He chuckled, “What is this?” he asked, gently tugging at the wrappings.
You smiled, heart beating wildly as he tore open the packaging. This had to cure him of his homesickness, and with luck this wasn’t even half of the surprise. His eyes bugged out when he saw his name printed on the box in his mom’s lettering, making his unwrapping even faster, tearing away the tape and heaving the box off the table onto his lap.
He grunted for a moment and finally accessed the card. He also tore that open and you watched as his lips moved along with Danish that was printed on there. To your surprise near the end of the letter he began to tear up. He’d better tell you what they had written, you thought. Next he carefully unfolded the wrapping paper and his original happiness returned. With a grunt he put the box back on the table and removed several packages of cookies, cakes, a pie, Danish coffee and a pack of beer.
“Butter cookies,” he chuckled, turning over the last package in his hand. That was the only thing you could understand, him saying the names out loud with glee, and probably touch as you looked over the assortment of oddly colored and shaped treats.
He was like a little kid on Christmas really, tearing open a package of lumpy cookies and fishing one out before he dove back into the box. He removed a fancy spiral bound note book, a book of Danish Children’s Tales (with Danish and American translation), and finally packages of raspberry seeds.
He examined these things for a minute, a smile stretching his face even more. He chuckled and covered his face as his blue eyes turned watery and red. “Mom said this was your idea,” he said, quickly wiping his face on his sleeve.
You blushed and ducked your head, burning red as he wrapped his arms around you and kissed your forehead. “Thank you,” he said between each of his kisses.
“You’re welcome,” you said, turning an Eskimo kiss into a full kiss on the lips.
He gently cupped your face in his hands, again you felt him smile as he kissed you, he hands slowly traced down until they rested on your hips and he moved away. “Thank you,” he sighed, out of breath.
You smiled and reached over to the laptop, “Say Happy Birthday to your mom for me, my Danish is still a little rusty.”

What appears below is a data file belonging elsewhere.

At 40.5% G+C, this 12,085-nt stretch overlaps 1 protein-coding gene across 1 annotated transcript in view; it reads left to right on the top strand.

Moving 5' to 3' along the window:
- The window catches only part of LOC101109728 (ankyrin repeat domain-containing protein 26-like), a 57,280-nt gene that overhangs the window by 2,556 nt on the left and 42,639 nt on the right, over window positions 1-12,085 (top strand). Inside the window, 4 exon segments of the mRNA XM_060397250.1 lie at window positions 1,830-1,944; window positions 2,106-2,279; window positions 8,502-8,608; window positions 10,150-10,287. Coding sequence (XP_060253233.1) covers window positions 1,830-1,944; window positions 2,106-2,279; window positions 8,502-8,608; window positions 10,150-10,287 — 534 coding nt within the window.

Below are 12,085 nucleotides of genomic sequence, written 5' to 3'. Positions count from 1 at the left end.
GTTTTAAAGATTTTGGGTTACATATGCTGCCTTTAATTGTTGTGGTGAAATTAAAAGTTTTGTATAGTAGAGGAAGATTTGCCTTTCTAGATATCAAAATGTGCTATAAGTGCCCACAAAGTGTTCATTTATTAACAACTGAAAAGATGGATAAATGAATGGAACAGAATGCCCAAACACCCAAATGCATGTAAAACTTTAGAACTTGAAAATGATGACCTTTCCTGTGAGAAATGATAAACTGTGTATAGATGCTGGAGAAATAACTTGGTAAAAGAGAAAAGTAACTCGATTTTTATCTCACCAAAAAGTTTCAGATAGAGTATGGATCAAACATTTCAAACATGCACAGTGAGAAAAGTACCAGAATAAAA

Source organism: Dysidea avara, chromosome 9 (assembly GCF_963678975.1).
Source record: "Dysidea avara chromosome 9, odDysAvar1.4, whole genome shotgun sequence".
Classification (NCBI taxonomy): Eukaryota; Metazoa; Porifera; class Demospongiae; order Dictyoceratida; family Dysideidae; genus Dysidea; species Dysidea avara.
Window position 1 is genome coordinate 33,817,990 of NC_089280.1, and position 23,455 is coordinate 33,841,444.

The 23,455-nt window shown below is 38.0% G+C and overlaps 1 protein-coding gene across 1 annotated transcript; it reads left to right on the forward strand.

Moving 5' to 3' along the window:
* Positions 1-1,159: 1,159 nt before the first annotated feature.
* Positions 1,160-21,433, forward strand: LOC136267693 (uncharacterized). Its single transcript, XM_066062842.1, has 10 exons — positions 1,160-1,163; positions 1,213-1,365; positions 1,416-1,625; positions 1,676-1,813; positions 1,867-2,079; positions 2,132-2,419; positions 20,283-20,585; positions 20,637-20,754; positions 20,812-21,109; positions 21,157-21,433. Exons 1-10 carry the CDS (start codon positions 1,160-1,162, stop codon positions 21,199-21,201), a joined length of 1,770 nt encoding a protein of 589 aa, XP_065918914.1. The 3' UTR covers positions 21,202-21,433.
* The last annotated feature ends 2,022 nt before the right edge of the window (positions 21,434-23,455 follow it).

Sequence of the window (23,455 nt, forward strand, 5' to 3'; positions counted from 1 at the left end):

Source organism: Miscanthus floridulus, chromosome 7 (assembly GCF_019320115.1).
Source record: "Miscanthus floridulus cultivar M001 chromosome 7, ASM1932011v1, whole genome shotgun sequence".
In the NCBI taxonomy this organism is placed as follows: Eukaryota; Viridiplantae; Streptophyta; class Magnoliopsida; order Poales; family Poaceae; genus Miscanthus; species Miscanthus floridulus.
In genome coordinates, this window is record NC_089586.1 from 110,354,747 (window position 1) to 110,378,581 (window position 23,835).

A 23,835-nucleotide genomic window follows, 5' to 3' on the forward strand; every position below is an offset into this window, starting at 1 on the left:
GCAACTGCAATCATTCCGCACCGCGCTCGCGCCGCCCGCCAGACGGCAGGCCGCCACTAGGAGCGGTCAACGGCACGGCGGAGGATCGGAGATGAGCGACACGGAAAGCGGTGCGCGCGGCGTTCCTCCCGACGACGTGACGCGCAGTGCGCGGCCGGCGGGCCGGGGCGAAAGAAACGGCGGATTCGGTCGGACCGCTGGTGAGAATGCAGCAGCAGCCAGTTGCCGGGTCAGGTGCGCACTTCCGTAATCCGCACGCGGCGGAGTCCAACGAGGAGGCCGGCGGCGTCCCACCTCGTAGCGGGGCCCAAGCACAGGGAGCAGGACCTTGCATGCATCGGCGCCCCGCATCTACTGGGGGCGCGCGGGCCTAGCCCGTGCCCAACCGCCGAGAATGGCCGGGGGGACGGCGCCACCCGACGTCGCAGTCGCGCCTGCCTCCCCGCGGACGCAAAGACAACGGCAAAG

He cocked his head in curiosity and turned to the computer. For a moment it hummed, before the sound of hundreds of party guests burst through the tiny speakers and the video-chat window displayed hundreds of people all smiling and most holding beer. All of them cheered a greeting in Danish, and Matthias, stunned for a moment cheered a greeting back.
You smiled, cracked a Danish beer open for him, and gave the dazed Dane a kiss on the cheek before going to work on some stuff for work.
It had been a bit hard concentrating on your work, for one someone was always talking rapidly in Danish, and two you kept getting called into the kitchen to talk to someone. Matthias translated and what most party-goers had to say, knowing some of the story, was that you were probably the best thing that had happened to Matthias.
You sat by his side and held his hand, smiling while he talked to his parents. His mom was smiling and nearly crying while his father laughed and drank beer. You were even able to talk to them a bit and found out the notebook they sent you was full of Danish recipes, just in case. They finished with an I love you and Happy Birthday, Matthias thanking them for the package enough for the both of you.
The call ended and Matthias sat back and sighed, still grinning and holding your hand. With his other hand he closed the laptop. “You know their right; you are the best thing that has happened to me.”
You blushed and squeezed his hand, “I don’t know…that package.”
He cut you off, “Was your idea.” He said.
“Matthias…” you said, voice weakening, “I…I had started to feel like I wasn’t important…even a bit envious of the raspberry plants.” Tears that had burned your eyes were leaking and you quickly wiped at them. “I thought a plant was more important to you,” you laughed dryly, “Because it reminded you of home…How silly is that?” You sobbed.
Matthias set down his beer and carefully wrapped his arms around you, his own eyes burning with tears. “It’s not silly,” was the only thing he could rasp.
You sobbed and clutched his jacket, heavy sobs bringing you mere gasps of his raspberry and beer scent. “I-I-I was being so greedy, thinking that you could just automatically get over moving from your home the moment you married me…I-I should’ve understood….”
“Don’t say that,” he said sternly with a hint of sadness. He pulled away for a moment to tilt your chin up so you could look him in his teary blue eyes, “I should’ve gotten over it the minute I stepped on the plane. My life is with you now and I shouldn’t have been moping about my old life.”
You sniffled and forced a smile, “I love you Matthias.”
He smiled, “Love you more,” he said resting his forehead against yours before giving you a kiss.
Your smiled turned genuine and you gave him one more playful kiss, before you tried to stifle a yawn. Looking over your shoulder you saw it was nearly three o’clock, good thing tomorrow was a Saturday.